State of the Union Focuses on Economy, Jobs

As expected, President Obama focused primarily on the economy in his State of the Union speech.  The overwhelming theme of the night was help for the middle class.  By proposing fixes to the economy and renewing his push for health care reform, the Obama administration hopes to help the middle class.  Other details of the speech focused on America’s competition in the 21st century as well as domestic and international safety.


Obama described the U.S. economic situation by saying, “the worst of the storm has passed, but the devastation has remained.”  He acknowledged the country’s 10 percent unemployment rate, skyrocketing spending, and deficit which increased by $1 trillion due to the stimulus package.

However, Obama also explained the results of what he called the “necessary” steps to avoiding depression.  Two million Americans have work due to the Recovery Act, and 1.5 million more will by 2010’s end.  He committed $30 billion to small businesses and vowed to protect against the political ideology which led to the greatest deficit and highest spending in American history.

Many of the jobs Obama described fit into the clean energy economy.  He encouraged congressional members to pass a clean energy bill which would facilitate safe, clean nuclear power plants, clean-coal research, increased biofuel usage, solar power and wind power.

In a bid to congressional Republicans, Obama also promised to freeze discretionary spending starting the year 2011.  Programs not included by this planned freeze are social security, medicare, medicaid and defense spending.

Domestic and International Safety

The majority of Obama’s address focused on domestic problems, but he glossed over security as well.  He called for better airline security (an obvious response to the failed bombing attempt in December) and cited the fact that hundreds of Al Qaeda operatives were killed or captured in 2009.

While Obama acknowledged the instability in Iraq and Afghanistan, he promised to withdraw troops from Iraq by the end of August.


The most troubled sector of America’s education system are secondary schools.  Scores of high shool students across the country pale in comparison to those from international competitors like South Korea and China.  The 2011 budget will include $1.35 billion to continue the Race to the Top program.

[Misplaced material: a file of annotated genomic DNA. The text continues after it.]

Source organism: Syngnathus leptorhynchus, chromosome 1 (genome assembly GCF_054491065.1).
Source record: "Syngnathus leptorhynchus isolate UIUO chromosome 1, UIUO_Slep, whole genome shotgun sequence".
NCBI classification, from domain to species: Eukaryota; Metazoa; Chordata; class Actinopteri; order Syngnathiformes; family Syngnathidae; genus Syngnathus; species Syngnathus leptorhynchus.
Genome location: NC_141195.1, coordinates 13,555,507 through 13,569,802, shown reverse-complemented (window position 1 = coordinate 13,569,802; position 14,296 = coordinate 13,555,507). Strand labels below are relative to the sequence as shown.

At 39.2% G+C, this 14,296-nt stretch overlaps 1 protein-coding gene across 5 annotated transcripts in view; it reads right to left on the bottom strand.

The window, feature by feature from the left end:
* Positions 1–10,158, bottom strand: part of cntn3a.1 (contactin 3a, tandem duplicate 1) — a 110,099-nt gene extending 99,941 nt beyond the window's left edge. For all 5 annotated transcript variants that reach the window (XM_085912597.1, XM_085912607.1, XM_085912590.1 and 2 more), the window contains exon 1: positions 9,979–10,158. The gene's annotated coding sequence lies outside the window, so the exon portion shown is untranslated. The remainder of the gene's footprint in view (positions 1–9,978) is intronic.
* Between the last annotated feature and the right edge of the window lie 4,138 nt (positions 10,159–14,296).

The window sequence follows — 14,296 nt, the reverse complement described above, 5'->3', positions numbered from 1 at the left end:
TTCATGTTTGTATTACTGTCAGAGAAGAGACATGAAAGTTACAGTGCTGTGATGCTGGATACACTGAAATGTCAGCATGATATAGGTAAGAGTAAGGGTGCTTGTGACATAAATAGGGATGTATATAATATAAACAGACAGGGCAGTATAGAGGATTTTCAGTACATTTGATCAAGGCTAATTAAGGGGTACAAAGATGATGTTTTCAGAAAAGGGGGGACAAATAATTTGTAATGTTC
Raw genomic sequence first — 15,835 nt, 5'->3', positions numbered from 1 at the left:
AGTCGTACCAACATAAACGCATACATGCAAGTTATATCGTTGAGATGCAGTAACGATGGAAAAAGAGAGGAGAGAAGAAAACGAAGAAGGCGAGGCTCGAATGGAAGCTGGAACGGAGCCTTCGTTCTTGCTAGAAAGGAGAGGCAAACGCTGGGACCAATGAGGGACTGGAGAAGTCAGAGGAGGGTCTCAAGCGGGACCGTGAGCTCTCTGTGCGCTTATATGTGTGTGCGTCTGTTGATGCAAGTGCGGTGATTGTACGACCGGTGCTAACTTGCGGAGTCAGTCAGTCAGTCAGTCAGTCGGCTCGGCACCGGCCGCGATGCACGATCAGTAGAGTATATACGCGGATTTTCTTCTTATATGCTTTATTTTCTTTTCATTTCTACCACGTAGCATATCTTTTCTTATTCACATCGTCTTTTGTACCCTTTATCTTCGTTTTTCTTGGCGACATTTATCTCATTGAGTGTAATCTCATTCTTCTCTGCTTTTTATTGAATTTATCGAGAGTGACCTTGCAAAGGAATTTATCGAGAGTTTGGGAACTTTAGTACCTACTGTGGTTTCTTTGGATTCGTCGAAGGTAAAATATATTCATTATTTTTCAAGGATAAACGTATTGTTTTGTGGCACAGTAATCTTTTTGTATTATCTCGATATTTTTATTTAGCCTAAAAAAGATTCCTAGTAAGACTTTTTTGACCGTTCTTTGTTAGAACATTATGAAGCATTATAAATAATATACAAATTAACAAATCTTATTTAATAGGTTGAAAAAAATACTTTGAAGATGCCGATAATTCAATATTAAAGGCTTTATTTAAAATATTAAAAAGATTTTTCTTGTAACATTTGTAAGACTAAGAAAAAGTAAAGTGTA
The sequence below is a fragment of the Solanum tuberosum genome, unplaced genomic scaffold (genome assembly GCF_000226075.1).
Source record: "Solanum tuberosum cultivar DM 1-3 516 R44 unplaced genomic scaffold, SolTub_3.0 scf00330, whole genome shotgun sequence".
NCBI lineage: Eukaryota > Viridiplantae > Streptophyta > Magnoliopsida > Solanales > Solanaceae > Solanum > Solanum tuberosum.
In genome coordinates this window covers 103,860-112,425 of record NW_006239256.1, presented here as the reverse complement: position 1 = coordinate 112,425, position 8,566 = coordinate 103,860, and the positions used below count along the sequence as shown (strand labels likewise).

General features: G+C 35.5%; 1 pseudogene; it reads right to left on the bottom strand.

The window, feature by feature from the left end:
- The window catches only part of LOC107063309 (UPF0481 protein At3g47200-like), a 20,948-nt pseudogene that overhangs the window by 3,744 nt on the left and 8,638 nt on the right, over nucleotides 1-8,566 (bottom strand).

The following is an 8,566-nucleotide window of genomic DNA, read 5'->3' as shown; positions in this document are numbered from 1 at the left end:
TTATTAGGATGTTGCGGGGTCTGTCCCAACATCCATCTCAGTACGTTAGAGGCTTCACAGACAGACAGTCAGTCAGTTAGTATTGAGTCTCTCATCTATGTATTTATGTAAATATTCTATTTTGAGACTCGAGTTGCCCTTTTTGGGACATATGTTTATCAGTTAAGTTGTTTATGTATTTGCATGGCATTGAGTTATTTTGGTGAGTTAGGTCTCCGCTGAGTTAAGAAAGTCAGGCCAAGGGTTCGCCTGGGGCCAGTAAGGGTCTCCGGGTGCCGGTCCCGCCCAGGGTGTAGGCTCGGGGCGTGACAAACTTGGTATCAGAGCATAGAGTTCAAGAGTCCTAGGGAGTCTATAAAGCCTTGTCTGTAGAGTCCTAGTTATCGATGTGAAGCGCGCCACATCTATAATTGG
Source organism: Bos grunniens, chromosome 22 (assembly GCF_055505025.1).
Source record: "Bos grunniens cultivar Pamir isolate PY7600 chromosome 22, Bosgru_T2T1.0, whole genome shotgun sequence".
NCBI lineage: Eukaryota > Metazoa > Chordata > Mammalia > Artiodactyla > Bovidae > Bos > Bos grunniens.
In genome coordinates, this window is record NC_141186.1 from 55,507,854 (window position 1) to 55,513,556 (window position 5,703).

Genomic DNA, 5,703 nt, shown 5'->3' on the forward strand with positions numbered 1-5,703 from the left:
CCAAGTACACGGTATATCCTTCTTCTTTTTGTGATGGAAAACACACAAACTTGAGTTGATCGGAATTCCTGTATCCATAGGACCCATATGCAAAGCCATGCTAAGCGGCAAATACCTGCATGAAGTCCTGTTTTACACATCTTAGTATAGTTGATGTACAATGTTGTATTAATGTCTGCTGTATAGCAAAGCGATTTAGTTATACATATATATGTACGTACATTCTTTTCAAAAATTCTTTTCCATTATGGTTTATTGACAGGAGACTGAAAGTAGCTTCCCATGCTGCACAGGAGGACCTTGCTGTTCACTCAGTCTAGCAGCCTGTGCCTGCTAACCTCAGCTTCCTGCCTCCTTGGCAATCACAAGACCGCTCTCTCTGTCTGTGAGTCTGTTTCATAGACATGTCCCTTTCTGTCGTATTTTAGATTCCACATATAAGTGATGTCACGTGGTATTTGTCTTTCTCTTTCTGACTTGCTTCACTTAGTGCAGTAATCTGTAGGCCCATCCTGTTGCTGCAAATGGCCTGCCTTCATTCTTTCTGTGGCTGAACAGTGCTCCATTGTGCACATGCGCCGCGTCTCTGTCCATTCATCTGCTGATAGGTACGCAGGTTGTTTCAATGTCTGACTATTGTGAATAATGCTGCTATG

Fareed Zakaria, editor of Newsweek International, called America’s higher education system “the best in the world” but lamented the thinning funding for public universities.  This rising cost of college hurts American families, and the Obama administration will limit a borrower’s payments to 10 percent of his/her income.  The American Graduation Initiative will invest $10 billion to reform community colleges and other higher education institutions.

International Standing

In the same vein as education, Obama compared the U.S. to other prosperous nations abroad.  He explained that Germany, China, and India are not waiting for the U.S. and are using stimulus packages to rebuild their infrastructures.  He pushed for the same in America, saying “I do not accept second place for America.”  The areas in which he felt the U.S. needed to act swiftly in order to compete are transportation, education and job creation.

Social Reforms

Obama promised a repeal to “Don’t Ask, Don’t Tell,” the law which disallows gay servicemen and women from enlisting in or working for the US army.  The law, originally passed under Clinton, discriminated against openly homosexual soldiers.  Obama said he wanted to repeal the law which “denies gay Americans the right to serve the country they love because of who they are.


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